Home of the most extensive Mitchell Motor Car Company collection.
If you want to get a quick glimpse of all the Mitchell automobiles that Lewis has in his collection, look no further than this page right here! Feel free to click on each picture to view it in a larger format accompanied by a fun fact about each car!
The 1904 Mitchell Runabout.
The 1904 Mitchell Runabout is a small, light vehicle that was considered a “ladies” car when it came out, as it didn’t require a lot of power to crank the motor or push the car while in neutral. This 1904 is shown with the optional top cover.
The 1906 Mitchell Runabout.
The 1906 Mitchell Runabout is shown without its top cover. Although light and without much power, when the top cover is removed, it is an exhilarating experience to go even 20 or 30 miles per hour down the road!
The 1908 5-Passenger Touring Car — note the huge headlights!
The fenders on the 1908 Touring Car look like wings!
A carbide generator was used for lights. Did you know rubber is white? Now black dye is added to keep the scuffs from showing.
1910 Mitchell Limousine-Landaulet
The 1910 Mitchell Limousine-Landaulet is a special vehicle in that it isn’t just a standard old-fashioned limousine. The back of the car is removable so that fresh air can be felt by the passengers without all of the air rushing straight into their faces!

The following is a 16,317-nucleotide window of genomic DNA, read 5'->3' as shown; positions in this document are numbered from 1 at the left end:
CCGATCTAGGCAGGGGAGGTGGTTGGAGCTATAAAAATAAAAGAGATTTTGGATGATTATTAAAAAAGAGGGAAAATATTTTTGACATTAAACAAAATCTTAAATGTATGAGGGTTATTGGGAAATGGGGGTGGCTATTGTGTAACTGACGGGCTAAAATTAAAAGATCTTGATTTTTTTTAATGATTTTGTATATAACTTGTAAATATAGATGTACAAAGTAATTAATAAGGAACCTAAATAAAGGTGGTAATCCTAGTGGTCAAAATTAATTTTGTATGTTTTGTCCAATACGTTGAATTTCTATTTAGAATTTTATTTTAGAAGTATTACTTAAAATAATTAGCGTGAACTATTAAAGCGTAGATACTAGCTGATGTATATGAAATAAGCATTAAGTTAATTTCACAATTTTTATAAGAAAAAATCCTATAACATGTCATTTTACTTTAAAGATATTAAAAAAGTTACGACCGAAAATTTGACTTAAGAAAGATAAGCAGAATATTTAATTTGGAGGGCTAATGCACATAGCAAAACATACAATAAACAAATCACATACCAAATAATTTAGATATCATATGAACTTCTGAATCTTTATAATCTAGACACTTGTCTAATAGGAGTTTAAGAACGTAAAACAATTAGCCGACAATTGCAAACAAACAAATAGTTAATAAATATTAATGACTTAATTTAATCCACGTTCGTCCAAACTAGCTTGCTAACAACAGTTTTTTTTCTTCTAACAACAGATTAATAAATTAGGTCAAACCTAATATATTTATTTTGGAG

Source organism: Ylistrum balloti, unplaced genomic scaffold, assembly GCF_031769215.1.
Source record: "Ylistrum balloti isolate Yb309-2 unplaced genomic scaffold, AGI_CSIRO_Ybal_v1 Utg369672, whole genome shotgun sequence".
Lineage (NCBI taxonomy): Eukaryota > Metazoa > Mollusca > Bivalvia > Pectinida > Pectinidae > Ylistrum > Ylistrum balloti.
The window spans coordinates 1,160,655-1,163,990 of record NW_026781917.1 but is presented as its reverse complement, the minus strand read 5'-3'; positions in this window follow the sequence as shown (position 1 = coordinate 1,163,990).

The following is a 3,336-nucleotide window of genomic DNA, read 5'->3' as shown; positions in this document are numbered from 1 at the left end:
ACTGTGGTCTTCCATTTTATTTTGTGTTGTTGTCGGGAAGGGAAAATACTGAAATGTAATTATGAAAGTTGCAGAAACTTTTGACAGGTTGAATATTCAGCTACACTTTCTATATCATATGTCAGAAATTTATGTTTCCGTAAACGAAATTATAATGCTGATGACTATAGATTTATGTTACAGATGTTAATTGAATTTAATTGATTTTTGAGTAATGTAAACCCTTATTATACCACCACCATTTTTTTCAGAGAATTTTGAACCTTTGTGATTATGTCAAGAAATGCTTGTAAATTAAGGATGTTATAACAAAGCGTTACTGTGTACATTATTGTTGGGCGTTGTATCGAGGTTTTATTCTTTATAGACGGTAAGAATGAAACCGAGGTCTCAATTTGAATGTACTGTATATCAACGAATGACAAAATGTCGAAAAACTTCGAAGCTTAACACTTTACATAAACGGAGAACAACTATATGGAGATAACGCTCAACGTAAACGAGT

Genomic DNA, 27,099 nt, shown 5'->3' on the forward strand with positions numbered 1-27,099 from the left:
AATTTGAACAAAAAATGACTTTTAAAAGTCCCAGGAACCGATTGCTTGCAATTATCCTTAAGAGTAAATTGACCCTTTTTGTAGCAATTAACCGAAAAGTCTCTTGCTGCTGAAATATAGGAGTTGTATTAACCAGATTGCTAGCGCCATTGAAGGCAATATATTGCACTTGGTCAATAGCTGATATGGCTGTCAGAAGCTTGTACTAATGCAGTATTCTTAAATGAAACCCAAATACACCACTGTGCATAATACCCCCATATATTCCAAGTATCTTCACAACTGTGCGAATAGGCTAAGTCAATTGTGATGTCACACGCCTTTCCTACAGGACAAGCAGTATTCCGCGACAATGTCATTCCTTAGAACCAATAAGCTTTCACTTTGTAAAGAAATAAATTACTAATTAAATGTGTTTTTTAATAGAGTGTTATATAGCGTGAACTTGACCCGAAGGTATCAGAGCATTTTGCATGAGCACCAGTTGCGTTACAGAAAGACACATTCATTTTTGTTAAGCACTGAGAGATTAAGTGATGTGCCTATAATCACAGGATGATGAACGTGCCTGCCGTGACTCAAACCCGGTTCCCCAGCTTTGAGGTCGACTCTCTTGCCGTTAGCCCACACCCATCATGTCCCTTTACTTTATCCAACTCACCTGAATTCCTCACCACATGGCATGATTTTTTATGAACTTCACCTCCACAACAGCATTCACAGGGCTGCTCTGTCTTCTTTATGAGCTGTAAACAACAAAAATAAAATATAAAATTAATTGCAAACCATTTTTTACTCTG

A close-up on the Mitchell insignia.
The 1911 5-Passenger Touring Car
The 1911 Mitchell 3-Passenger Roadster has cushioned seats for two inside under the top cover and an open air seat on the back of the car as well. If a third person wasn’t traveling that day, the third back seat could be refitted like a trunk to carry groceries or a small suitcase for trips!
The 1911 Three-Passenger Roadster
Our first Mitchell — a 1914 5-Passenger Touring Car we named “Mitch.”
The 1914 5-passenger touring car is in Lewis’s shop for repairs. You can see why we call the rear storage compartment in our modern cars a “trunk!”
How would anyone know a beautiful car was hiding in these weeds??
This is a 1919 3-Passenger Coupe. The top is removable, but it doesn’t fold down into the car — you have to set it on the floor of your garage.
This panel delivery truck was made in 1919.
The radiator emblem and motometer from the 1919 truck. The motometer was added to the vehicle and acts as a thermostat for the radiator.
The 1920 Mitchell Sedan.
The 1920 Mitchell Sedan seen above is the only known Mitchell Sedan to exist currently. It doesn’t look as shiny as the other refurbished Mitchell’s because that is the original coat of paint and finish on the car! What do you think? Should the original coat of paint stay? Or should it be refinished like the other Mitchells?
The 1979 Citroën.
The 1979 Citroën isn’t actually a Mitchell, but it is part of Lewis Miller’s collection! It’s a cute little car with a whole lot of school spirit so it lives in the museum with all the other cars to keep it company.
What do you think about the 1920’s Mitchell Sedan paint job?